Appalachian State University LGBT Life, 1969-1978

Before Chancellor Herb Wey (1969-1979) officially recognized the Appalachian Gay Awareness Association in 1979, lesbian and gay professors and students had established informal social networks on campus. The earliest known LGBT campus member was hired in 1929 and actively participated in ASU’s gay subculture during the 1960s.[1] He and gay and bisexual professors socialized with lesbian and gay students while it is rumored that a lesbian professor regularly socialized with her athletes.[1][2][3] Many of these professors continued socializing through the 1970s and 1980s. Mid-century campus members recall a toleration of the lesbian and gay subculture as long as certain lines were not crossed -- they must stay closeted, even behind closed dormroom doors.

Although ASU lacked explicit rules forbidding homosexual behavior, the 1969 men’s resident assistant manual stated that hall counselors should immediately report homosexual cases to the Dean of Men: "The following situations are not to be handled by Hall Counselors but should be reported immediately to the Residence Counselor or the Dean of Men: Attempted suicides, Serious injury, Suspicision [sic] of taking illegal drugs or the possession of illegal drugs, Homosexual cases."[4]

This manual validates anecdotes of few former students who recall dorm mates being discovered in compromising situations and shortly after, leaving campus.[2]

Professors lived outside of the ever-watching dorm mother; yet, they too had to be careful. As a retired English professor who arrived at Appalachian in 1967 states, “There are rules and there are rules that can be bent. And you better understand which is which and you’d better not try to bend too hard."[5] Darrell Rogers (pseudonym), an extremely popular semi-closeted bisexual teacher, committed suicide without leaving a note.[1][6] Regardless of the root of the conflict, the campus oral tradition perpetuated the belief of anti-gay harassment for many years after his death. Regardless of its truth, this oral lore gave the impression of a negative campus climate and cultivated a climate of fear.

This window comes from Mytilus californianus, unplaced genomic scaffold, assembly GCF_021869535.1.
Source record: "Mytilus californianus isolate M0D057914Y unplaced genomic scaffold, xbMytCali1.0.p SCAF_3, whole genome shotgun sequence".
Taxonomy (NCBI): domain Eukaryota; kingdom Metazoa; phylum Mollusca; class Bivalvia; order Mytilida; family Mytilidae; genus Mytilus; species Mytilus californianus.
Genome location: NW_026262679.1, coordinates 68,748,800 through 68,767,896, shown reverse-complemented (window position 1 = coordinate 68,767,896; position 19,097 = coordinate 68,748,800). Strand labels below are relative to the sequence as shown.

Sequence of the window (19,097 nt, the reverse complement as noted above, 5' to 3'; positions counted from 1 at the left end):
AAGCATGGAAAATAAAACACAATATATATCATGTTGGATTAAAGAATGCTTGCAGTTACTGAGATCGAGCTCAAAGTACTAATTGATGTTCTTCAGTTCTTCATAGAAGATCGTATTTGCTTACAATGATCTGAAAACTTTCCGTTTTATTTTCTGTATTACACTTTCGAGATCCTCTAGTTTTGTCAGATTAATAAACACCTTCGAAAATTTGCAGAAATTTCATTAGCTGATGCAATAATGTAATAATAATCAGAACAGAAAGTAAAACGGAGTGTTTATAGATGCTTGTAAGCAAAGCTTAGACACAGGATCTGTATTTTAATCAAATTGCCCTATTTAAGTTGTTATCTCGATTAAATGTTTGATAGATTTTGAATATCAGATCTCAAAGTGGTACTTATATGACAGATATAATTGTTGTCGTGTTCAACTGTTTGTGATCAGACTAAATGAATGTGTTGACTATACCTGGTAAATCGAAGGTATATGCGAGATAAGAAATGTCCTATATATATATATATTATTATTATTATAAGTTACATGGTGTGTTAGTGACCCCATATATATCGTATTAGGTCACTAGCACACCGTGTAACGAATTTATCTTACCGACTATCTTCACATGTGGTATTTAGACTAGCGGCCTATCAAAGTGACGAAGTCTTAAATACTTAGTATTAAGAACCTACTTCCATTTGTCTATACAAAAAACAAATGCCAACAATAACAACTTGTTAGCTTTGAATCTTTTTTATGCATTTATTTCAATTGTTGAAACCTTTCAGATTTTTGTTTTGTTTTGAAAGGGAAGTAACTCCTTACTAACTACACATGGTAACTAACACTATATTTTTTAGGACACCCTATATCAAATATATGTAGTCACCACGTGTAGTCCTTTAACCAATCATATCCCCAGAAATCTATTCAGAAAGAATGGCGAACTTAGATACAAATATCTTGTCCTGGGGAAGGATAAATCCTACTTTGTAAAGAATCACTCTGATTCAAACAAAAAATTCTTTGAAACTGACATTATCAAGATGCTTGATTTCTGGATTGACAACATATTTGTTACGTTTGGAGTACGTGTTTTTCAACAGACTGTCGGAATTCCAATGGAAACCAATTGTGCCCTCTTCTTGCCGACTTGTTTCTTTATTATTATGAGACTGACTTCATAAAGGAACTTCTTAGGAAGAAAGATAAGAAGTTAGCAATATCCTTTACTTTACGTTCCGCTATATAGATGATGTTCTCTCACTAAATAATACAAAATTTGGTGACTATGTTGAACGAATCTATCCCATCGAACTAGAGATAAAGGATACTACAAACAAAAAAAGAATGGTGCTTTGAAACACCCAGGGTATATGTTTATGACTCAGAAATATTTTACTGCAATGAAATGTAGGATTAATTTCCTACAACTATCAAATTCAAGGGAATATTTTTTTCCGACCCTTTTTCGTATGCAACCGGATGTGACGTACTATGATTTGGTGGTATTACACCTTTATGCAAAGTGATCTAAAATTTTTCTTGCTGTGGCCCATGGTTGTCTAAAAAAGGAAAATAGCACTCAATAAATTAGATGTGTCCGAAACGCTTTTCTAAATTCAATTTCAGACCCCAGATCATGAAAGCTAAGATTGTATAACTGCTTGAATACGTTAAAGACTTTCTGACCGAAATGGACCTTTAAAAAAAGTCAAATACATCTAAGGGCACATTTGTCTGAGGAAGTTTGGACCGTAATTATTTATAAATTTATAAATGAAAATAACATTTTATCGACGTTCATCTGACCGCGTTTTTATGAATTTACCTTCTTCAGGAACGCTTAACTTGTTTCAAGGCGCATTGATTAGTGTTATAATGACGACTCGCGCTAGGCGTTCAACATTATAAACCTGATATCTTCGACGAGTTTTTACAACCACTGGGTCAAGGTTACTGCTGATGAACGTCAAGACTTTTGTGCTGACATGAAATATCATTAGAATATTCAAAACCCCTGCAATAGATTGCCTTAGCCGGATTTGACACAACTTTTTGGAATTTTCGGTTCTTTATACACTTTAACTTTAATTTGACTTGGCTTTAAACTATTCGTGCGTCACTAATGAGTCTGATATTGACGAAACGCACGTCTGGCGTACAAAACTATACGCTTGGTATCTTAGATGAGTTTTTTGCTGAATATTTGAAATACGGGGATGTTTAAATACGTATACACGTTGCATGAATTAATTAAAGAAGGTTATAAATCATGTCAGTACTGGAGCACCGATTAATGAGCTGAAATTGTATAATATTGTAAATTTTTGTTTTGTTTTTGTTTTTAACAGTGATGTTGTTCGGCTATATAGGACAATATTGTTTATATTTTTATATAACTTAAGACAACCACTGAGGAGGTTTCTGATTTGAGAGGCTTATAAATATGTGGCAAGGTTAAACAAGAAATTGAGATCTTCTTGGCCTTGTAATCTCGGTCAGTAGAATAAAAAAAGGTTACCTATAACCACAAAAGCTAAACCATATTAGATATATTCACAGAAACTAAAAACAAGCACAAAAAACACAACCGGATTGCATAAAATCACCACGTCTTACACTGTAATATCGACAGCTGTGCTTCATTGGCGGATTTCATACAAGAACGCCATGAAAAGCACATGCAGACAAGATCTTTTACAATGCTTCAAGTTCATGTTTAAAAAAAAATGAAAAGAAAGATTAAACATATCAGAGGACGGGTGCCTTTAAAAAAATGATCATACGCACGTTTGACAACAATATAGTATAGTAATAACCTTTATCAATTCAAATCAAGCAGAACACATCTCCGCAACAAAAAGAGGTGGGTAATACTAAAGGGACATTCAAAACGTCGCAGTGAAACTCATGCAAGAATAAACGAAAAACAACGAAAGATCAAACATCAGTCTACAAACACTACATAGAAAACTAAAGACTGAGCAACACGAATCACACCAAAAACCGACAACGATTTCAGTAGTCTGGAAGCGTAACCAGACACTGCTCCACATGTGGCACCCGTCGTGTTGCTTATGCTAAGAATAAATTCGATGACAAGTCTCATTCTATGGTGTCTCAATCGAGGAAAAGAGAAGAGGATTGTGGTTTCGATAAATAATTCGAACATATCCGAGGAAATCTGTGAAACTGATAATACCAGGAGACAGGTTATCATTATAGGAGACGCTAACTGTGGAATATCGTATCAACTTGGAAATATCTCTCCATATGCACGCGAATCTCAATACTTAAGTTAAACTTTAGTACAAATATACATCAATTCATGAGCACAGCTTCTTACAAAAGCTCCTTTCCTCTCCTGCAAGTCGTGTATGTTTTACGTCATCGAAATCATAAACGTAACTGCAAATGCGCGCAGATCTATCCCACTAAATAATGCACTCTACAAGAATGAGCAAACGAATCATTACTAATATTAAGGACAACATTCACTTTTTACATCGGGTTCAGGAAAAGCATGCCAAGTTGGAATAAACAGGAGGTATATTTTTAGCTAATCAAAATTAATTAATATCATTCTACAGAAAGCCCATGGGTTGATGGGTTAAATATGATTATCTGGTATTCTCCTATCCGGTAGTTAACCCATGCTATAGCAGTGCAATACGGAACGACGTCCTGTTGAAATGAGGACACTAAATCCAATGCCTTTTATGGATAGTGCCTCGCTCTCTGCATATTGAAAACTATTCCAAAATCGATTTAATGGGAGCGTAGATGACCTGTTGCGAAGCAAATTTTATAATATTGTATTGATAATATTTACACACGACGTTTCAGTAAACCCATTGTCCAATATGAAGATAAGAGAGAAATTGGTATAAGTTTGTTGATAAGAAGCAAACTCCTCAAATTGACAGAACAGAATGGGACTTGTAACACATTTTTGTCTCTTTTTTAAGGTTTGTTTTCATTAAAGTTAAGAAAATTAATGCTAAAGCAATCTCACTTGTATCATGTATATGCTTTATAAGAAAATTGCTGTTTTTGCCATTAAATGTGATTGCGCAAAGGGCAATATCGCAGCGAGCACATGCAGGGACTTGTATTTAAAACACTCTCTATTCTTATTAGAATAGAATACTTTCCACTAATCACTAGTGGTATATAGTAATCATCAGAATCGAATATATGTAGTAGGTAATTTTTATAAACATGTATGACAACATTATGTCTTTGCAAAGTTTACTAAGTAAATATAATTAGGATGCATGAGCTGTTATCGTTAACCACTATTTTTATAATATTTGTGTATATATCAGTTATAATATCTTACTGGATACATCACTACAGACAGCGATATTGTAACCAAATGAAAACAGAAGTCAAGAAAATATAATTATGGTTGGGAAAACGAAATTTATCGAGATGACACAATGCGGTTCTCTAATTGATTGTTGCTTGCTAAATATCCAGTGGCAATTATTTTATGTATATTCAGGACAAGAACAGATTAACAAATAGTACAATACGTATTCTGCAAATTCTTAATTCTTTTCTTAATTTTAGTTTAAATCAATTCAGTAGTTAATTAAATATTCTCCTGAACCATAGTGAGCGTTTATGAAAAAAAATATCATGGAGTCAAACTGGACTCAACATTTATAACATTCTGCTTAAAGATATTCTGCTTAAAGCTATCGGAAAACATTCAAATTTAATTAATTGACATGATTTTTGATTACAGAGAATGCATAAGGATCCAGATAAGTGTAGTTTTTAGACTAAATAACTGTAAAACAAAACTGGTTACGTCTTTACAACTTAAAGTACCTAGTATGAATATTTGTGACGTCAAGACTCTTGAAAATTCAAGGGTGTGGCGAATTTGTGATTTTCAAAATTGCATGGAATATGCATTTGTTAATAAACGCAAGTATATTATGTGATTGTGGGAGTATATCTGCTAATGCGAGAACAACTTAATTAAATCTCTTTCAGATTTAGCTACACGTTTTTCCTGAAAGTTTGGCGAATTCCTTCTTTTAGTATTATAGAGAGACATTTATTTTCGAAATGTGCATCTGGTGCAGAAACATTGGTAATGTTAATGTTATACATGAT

By the early 1970s, gay students began coopting the Methodist student center, the Wesley Foundation, as a social space while lesbian students threw all-girl parties. Watauga College also served as a safe space for lesbian and gay students.[7][8][9]

Life shifted during the mid-1970s with the university beginning to publicly address lesbian and gay issues. In 1976, the university’s counseling center began a homosexual counseling group to discuss “everyday problems due to homosexual preference."[10]


  1. Jim Sparrow (pseudonym), Interview with Kathy Staley, 9 April 2007 and 17 April 2007.
  2. Nanci Tolbert Nance, Interview with Kathryn Staley, 26 July 2006.
  3. Alice Sherman (pseudonym), Interview with Kathryn Staley, 6 April 2006.
  4. Handbook for Men’s Residence Hall Staff (Boone, NC: Appalachian State University, 1969), 7.
  5. John Higby, Interview with Kathy Staley, 15 December 2006.
  6. Patrick Dancy (pseudonym), Interview with Kathy Staley, 9 April 2007 and 17 April 2007.
  7. Sharon Price, Interview with Kathy Staley, 10 January 2006.
  8. Anna Beaver (pseudonym), Interview with Kathy Staley, 21 July 2006.
  9. Max Smith, Interview with Kathy Staley, 3 July 2006.
  10. Carol Ferguson, “Counselors Offer Discussion on Homosexual Problems,” The Appalachian, 4 February 1975, p. 4.